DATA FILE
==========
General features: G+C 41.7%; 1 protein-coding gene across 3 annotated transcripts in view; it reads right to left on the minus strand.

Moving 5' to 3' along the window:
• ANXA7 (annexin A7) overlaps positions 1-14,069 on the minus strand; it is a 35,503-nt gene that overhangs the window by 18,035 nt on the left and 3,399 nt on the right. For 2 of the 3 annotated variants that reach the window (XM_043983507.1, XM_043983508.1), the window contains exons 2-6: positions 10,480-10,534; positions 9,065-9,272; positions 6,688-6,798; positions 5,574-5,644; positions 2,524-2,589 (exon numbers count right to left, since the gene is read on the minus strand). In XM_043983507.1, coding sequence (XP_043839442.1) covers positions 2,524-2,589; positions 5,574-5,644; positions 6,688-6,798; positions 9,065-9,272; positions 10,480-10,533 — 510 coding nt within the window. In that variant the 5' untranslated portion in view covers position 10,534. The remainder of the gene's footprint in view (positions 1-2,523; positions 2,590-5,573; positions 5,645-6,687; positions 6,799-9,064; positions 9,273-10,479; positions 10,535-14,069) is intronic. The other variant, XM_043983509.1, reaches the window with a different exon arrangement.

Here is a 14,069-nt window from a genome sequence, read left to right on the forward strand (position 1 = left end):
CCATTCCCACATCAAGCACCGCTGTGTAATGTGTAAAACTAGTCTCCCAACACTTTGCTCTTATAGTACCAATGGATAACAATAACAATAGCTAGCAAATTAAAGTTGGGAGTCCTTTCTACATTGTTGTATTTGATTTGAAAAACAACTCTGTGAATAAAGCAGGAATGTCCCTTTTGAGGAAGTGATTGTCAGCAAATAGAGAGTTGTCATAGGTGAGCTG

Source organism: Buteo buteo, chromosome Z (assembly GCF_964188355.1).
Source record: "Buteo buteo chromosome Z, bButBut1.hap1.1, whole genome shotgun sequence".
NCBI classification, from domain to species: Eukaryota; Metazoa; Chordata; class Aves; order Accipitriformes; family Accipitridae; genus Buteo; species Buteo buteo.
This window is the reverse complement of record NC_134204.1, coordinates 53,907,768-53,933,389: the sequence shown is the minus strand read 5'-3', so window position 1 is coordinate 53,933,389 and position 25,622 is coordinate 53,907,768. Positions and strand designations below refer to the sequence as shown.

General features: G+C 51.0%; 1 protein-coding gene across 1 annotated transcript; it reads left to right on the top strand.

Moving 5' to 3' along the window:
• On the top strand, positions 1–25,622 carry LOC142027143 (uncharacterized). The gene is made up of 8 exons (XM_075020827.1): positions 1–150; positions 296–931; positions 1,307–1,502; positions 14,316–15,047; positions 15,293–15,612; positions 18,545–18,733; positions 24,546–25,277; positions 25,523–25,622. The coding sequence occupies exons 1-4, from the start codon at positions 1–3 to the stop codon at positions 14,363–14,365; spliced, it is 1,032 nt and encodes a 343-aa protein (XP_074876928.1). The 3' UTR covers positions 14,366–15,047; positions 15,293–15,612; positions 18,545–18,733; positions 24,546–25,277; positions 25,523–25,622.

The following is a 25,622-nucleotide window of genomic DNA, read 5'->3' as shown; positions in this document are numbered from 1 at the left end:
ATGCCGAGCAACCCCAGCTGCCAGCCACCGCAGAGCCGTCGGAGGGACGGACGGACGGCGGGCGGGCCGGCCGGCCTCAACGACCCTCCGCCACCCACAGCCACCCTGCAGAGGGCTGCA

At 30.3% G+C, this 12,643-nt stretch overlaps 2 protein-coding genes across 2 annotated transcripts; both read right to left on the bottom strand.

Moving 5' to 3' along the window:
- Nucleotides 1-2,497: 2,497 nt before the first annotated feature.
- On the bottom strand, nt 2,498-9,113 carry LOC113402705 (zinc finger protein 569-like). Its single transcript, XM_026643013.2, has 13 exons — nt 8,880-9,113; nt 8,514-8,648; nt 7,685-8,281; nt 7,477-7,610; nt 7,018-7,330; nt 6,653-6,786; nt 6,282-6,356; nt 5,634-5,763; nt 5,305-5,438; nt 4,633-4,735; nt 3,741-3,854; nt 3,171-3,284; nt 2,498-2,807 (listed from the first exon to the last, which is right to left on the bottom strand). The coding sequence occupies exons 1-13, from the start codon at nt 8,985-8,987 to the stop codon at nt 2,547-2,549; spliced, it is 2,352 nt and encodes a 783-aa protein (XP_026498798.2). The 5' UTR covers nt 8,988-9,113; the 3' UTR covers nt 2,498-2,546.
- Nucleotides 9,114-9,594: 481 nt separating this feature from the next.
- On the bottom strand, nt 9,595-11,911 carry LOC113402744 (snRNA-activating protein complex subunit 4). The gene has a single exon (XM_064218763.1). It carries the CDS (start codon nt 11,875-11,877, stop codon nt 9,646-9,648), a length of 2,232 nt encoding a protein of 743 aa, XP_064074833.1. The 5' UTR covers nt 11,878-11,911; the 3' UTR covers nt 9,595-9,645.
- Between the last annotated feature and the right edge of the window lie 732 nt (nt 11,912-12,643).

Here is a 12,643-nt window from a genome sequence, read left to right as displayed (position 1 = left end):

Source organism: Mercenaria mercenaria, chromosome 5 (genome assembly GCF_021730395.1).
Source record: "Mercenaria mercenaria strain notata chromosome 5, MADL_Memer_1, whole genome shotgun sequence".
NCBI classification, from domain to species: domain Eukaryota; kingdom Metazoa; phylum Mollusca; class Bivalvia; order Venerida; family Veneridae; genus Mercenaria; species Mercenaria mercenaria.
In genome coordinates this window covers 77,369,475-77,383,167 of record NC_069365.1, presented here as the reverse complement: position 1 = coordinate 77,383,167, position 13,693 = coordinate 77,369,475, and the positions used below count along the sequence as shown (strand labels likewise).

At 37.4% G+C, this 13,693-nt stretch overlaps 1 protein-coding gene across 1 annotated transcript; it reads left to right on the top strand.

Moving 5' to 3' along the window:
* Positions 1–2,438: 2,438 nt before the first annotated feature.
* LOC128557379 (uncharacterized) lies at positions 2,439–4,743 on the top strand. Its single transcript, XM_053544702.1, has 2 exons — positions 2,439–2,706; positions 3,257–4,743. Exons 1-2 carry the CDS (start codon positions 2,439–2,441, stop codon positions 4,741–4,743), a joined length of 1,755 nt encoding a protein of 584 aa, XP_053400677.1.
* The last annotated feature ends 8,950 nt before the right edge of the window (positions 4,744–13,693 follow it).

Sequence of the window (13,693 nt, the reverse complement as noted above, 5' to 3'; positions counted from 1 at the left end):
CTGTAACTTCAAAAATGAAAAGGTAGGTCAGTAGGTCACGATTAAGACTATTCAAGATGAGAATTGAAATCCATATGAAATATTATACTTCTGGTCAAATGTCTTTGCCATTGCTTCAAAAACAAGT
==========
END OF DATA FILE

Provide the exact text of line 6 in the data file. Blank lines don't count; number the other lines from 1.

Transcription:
Source organism: Buteo buteo, chromosome Z (assembly GCF_964188355.1).